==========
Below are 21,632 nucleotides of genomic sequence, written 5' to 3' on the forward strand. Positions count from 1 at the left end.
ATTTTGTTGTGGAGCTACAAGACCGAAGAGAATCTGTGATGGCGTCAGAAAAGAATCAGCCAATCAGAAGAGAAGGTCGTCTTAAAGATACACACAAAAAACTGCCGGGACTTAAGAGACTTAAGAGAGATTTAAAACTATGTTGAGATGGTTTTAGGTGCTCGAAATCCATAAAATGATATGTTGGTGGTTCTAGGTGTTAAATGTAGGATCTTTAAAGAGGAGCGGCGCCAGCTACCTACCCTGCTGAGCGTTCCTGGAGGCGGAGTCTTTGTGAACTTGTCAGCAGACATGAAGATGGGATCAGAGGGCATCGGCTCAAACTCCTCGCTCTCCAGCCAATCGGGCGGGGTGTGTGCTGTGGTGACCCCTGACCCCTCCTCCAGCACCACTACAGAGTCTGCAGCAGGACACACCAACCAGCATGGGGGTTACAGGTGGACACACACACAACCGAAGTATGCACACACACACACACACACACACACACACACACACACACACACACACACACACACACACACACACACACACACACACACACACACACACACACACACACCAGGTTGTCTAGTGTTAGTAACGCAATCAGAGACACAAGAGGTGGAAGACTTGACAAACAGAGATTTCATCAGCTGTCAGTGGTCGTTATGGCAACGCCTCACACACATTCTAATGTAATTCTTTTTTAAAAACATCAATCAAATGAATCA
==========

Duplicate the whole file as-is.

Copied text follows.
Below are 21,632 nucleotides of genomic sequence, written 5' to 3' on the forward strand. Positions count from 1 at the left end.
ATTTTGTTGTGGAGCTACAAGACCGAAGAGAATCTGTGATGGCGTCAGAAAAGAATCAGCCAATCAGAAGAGAAGGTCGTCTTAAAGATACACACAAAAAACTGCCGGGACTTAAGAGACTTAAGAGAGATTTAAAACTATGTTGAGATGGTTTTAGGTGCTCGAAATCCATAAAATGATATGTTGGTGGTTCTAGGTGTTAAATGTAGGATCTTTAAAGAGGAGCGGCGCCAGCTACCTACCCTGCTGAGCGTTCCTGGAGGCGGAGTCTTTGTGAACTTGTCAGCAGACATGAAGATGGGATCAGAGGGCATCGGCTCAAACTCCTCGCTCTCCAGCCAATCGGGCGGGGTGTGTGCTGTGGTGACCCCTGACCCCTCCTCCAGCACCACTACAGAGTCTGCAGCAGGACACACCAACCAGCATGGGGGTTACAGGTGGACACACACACAACCGAAGTATGCACACACACACACACACACACACACACACACACACACACACACACACACACACACACACACACACACACACACACACACACACACACACACACACACACCAGGTTGTCTAGTGTTAGTAACGCAATCAGAGACACAAGAGGTGGAAGACTTGACAAACAGAGATTTCATCAGCTGTCAGTGGTCGTTATGGCAACGCCTCACACACATTCTAATGTAATTCTTTTTTAAAAACATCAATCAAATGAATCA